Escape Artists Never Die: Coventry United’s Trip There, And Back Again

One of my favourite phrases in the English language is “the long dark night of the soul”. It is an ancient phrase used to describe the feeling of hopelessness when it seems that for whatever reason, nothing will go right and no matter how hard one works, there never seems to be a reward. Watching a football team go through a losing run is very akin to a dark night of the soul, and also being around one doing so, especially one you’re emotionally attached to, is a painful experience – even more so when you see the relentless willingness not to give in and the struggle that everyone at the club goes through to pick themselves up and go again after an increasing number of gut-punches. It can break you. It can rebuild you.

In Coventry, they are used both to dark nights of the soul and the blinding power of the sunrise that comes after. As a football club, the staff and players who have called the Butts Park Arena at any point in the past 18 months have experienced more highs and lows as a collective than some clubs do in decades. The highs of the Great Escape, the lows of a twelve game losing streak.

And yet, like the city that they call home, United have endured this season when fate has tried to wipe them out. The players and staff have stared at the wreckage time after time, wiped their mouths, pulled themselves to their feet, wiped their mouths and stepped back into the ring to take on the next opponent. In January, the BPA has seen the kind of changes many clubs don’t see in a summer in two weeks. Seven new faces have come through the doors. 

Whatever the struggles pre-Christmas, the turning of the year is a chance for a new beginning for a club battered and bruised by the Fates – one with a history of being written off prematurely. Though many of the names around the stadium are different to this time last year, Coventry is not a place that forgets. The deeds of those who’ve come before echoing across Butts Park with every gust of wind. 

It is impossible to escape what this club can do to you, because in a women’s football world increasingly dominated by financial muscle, Coventry is proudly a football club where guts, hard work, and sheer bloody-mindedness are the currency that matters.

`I found it is the small everyday deeds of ordinary folk that keep the darkness at bay.`

Tolkien, ‘The Hobbit, or An Unexpected Journey’

In a weird echo of last season, though, it is once again on a silent coach in the car park of an away ground in January where things are both at their darkest and simultaneously where the fire begins to burn. After a game in which Coventry, bolstered by new recruits in the January window, have taken league leaders Bristol City all the way, there is an air on the coach. An air of fury and injustice, but also the same feeling that last manifested itself on a dark night in Southampton in November… but stronger still. This is a team that have got used to seeing themselves as others think of them – one that has been wrestling with its demons all season as a collective. Tonight the scoreboard shows they may have lost another battle, but the war is nowhere near over & they have lost with honour. As the coach rumbles through a freezing evening, the prevailing mood is that something has shifted in the universe. Finally, this collection of talented players have seen a glimpse of what they can be. And with every quiet utterance of “play like that and we can live with anyone” the spark grows.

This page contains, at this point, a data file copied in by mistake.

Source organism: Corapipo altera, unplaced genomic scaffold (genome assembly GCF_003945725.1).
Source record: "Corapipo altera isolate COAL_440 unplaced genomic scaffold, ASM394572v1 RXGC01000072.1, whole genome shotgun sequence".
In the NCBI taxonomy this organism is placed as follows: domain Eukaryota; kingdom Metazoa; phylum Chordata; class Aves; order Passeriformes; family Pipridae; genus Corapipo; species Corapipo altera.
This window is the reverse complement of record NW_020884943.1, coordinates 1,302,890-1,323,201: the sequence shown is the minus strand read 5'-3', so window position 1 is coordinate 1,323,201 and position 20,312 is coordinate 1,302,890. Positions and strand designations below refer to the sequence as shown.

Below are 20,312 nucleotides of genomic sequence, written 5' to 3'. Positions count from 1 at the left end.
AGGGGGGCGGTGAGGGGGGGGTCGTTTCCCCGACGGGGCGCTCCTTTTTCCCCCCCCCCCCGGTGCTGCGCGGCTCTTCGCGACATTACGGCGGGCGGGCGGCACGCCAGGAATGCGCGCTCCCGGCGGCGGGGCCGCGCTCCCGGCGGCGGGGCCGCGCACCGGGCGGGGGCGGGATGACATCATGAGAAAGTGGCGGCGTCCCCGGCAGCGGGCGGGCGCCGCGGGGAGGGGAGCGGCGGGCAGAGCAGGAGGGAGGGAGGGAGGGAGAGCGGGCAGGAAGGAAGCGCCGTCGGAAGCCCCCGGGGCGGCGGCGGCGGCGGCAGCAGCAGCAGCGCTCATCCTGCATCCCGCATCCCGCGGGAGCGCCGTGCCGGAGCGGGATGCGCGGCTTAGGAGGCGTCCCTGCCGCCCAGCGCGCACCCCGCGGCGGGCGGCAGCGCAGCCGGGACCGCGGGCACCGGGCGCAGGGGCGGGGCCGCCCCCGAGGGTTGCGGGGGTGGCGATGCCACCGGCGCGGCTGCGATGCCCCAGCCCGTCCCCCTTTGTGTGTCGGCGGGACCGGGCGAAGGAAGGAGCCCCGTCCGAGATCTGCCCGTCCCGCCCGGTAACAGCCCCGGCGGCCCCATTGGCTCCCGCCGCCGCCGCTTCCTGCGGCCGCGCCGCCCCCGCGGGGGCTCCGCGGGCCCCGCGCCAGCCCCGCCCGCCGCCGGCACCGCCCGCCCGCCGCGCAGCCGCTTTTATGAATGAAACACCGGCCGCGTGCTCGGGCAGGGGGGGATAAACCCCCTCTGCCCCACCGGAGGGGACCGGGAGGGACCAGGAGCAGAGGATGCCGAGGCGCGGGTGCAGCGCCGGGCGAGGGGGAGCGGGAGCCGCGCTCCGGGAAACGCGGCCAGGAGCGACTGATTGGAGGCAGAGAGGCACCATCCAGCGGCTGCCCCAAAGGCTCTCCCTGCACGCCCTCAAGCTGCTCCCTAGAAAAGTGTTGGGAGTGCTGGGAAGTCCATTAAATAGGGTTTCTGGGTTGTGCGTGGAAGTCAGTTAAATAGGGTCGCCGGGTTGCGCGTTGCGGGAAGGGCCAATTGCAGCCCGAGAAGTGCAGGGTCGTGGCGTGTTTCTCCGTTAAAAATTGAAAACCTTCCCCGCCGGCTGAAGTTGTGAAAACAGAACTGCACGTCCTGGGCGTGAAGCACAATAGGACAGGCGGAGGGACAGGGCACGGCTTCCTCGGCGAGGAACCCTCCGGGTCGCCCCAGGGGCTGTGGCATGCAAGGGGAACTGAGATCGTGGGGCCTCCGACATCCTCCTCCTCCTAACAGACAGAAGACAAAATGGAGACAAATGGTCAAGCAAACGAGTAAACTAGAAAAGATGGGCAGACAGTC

It is the Tuesday after, the sun is hanging low on a cold Coventry afternoon at Butts Park and Alannah Mann is laughing fit to bust. The reason for this is that in attempting to pass a ball back to her that’s gone into the stands during a training drill, I’ve kicked the ball off the fence and into my own face. But even had I not shown myself up so spectacularly, the girls would have found something else to laugh about in training…as they go back and forth in a competitive shooting drill, the laughter is loud, the banter is flying, and there is a new feeling around the Butts Park. The shadows seem less dark under the Railway End, and through some of the coldest days of the year in the lead up to the game against Crystal Palace, there is a warmth again.

This team has never given up, but Lee Burch has been open about how one of the main struggles for both players and staff has been keeping morale up and the belief in the players’ own minds. That game against Bristol City has been the best evidence yet that the work this team has been putting in to training every week might actually be rewarded. With Palace a team in a much better position than Coventry but facing their own struggles after their own 5-0 home loss to top-of-the-league London City, the mood is focused for the first home game of the second half of the season. This team is ready to turn a corner.

…“IT SOUNDS LIKE A WHISPER“Don’t you know? They’re talking ’bout a revolution…

Tracy Chapman: ‘Talking ‘Bout A Revolution’

A roar shatters the calm of another winter Sunday afternoon in Coventry. That roar is caused by a record crowd for a Coventry United game of over 500 people reacting to the fact Mary McAteer has prodded the ball past Fran Kitching in the Crystal Palace goal and for the first time this season, Coventry lead in a league game, three minutes in. Twice more before half time that roar goes up for Katy Morris and Eleanor Ryan Doyle, and in the last 90 minutes of football Coventry have scored more goals than in the previous eleven games combined.

The second half is much closer, though, and on 80 minutes Crystal Palace pull within one goal. On the 90th minute, the ball breaks to the goalscorer, Annabel Blanchard, once again, in space with time to shoot. Before Christmas, it’s almost certain that the football deities decree she will find the net. This time though, another new arrival, Khiara Keating, smothers the ball. It is the last time Palace threaten.